Ghana’s cocoa production in 2011 is historic – President Mills

President John Evans Atta Mills on Thursday said for the first time, Ghana has produced more than one million tonnes of cocoa in 2011, and the country’s output last year, was more than 50 per cent of the produce in 2008 which was 680,000 tonnes.

He said in terms of the percentage of the world cocoa price paid to the farmer, Ghana out-performed every Government in the country’s history.

Delivering the State of the Nation address in Parliament on Thursday in Accra, President Mills noted that with an average world market price of $2,450 per tonne in January 2012, Government was  paying the cocoa farmer about 80 per cent of the world market price.

He said Government’s commitment to modernise agriculture, had increased the stock of rice combine harvesters, maize harvesters; additional grain-cocoon storage facilities, and bore holes for agricultural purposes where none existed.

President Mills said in addition, Agricultural Mechanization Service Centers, had been established, and as a result of targeted interventions in the agricultural sector, significant increases had been recorded in rice, yam and maize production as well.

He said cotton farmers in the Northern Regions could attest to how far Government had gone in reviving the industry, and the intervention had resulted in a sizeable increase in cotton production.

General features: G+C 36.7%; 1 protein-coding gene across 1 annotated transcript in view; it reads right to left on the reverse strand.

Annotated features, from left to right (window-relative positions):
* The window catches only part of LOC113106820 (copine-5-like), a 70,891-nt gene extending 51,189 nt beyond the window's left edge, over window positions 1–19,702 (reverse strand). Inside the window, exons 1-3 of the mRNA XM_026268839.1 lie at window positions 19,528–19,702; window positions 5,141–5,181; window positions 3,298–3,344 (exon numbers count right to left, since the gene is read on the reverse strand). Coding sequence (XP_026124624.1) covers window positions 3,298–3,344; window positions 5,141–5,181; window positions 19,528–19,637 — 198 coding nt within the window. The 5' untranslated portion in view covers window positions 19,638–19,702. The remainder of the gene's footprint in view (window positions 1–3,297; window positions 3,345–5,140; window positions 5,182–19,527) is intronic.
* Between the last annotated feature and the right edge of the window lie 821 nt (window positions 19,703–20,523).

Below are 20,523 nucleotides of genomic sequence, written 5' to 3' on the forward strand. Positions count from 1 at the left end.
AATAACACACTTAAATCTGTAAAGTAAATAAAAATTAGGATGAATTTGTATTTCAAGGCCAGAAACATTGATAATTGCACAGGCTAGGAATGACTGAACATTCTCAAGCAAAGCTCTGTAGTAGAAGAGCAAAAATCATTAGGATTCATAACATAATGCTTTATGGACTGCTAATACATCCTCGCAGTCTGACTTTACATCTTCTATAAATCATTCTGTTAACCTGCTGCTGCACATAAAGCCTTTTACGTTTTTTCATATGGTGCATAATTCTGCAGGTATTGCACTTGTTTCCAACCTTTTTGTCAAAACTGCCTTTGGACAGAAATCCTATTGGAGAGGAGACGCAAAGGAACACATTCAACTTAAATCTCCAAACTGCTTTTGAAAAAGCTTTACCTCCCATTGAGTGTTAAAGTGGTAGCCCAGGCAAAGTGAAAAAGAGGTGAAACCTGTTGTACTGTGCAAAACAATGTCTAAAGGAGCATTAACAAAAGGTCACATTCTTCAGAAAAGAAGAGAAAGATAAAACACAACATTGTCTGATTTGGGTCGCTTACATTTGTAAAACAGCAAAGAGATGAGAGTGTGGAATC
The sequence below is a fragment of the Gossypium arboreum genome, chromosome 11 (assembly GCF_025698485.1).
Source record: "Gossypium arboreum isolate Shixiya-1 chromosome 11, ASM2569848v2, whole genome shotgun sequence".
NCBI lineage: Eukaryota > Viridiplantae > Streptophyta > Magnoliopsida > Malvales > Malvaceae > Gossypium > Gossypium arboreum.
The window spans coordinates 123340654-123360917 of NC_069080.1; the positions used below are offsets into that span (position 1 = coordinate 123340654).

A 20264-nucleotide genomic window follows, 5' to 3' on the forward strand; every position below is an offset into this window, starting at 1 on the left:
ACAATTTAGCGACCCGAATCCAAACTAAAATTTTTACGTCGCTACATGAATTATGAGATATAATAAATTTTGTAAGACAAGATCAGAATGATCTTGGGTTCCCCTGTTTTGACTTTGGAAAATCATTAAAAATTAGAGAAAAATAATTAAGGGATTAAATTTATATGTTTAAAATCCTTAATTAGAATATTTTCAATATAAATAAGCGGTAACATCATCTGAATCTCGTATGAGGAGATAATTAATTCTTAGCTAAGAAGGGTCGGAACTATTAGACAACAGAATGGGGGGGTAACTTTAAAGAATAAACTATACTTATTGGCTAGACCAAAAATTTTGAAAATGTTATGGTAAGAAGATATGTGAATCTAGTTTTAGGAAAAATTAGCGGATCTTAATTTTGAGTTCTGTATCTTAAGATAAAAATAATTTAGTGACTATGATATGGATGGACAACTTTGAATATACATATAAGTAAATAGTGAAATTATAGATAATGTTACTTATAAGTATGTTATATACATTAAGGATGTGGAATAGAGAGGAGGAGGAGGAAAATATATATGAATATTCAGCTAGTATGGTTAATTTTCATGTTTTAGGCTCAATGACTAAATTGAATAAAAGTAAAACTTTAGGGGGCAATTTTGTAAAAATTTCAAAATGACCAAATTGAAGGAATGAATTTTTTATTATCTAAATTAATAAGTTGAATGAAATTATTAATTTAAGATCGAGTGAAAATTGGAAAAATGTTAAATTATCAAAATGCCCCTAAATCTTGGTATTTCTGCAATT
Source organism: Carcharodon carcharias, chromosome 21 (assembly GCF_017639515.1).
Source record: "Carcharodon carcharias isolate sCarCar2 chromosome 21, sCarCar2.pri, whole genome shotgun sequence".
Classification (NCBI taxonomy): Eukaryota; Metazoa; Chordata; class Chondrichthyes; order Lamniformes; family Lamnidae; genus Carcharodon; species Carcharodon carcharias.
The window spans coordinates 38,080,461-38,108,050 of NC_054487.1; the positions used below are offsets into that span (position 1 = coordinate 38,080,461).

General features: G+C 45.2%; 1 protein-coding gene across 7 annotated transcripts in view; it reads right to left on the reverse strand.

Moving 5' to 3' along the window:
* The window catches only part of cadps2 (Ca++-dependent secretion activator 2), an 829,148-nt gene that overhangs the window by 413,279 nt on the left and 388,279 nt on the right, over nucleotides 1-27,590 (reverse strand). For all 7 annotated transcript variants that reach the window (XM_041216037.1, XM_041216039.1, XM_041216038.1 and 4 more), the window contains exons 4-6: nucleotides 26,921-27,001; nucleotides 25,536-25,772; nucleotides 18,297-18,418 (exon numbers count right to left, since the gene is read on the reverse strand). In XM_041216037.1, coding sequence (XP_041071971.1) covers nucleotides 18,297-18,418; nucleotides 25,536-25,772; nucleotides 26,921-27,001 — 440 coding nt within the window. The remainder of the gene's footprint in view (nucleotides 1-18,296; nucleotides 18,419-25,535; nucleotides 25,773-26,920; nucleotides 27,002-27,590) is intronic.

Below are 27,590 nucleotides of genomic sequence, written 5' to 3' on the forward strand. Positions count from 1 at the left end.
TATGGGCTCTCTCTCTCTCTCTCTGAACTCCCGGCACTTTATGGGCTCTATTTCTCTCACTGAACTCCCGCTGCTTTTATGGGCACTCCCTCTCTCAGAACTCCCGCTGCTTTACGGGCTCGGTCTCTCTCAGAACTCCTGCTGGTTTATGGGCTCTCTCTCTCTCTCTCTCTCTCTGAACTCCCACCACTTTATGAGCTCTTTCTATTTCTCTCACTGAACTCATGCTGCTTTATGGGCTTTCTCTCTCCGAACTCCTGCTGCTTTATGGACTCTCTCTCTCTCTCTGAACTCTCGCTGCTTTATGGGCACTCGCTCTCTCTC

President Mills said a new sheanut factory has been established at Buipe in the Northern Region, to process sheanuts for export and the factory was expected to process close to 40,000 tonnes of the produce a year.

President Mills announced that Government had already inaugurated the National Steering Committee to formulate programmes and strategies for growing and sustaining the industry.

He said the price for purchases at the farm gate has been fixed to ensure that the farmers are not shortchanged.

President Mills said Government through the Ghana Cocoa Board had launched a six-year cocoa re-planting programme to rehabilitate old cocoa farms in Ghana.

He said the programme entails the production of elite cocoa hybrid seedlings for distribution to farmers free of charge for replanting,

The President said the main objective of the programme was to create employment opportunities for the youth in cocoa growing communities, and assist them to acquire the relevant techniques and skills in cocoa production under the Youth in Agriculture Programme

In addition, it would encourage under-producing farmers to expand their acreage and increase their yield.

Source: GNA

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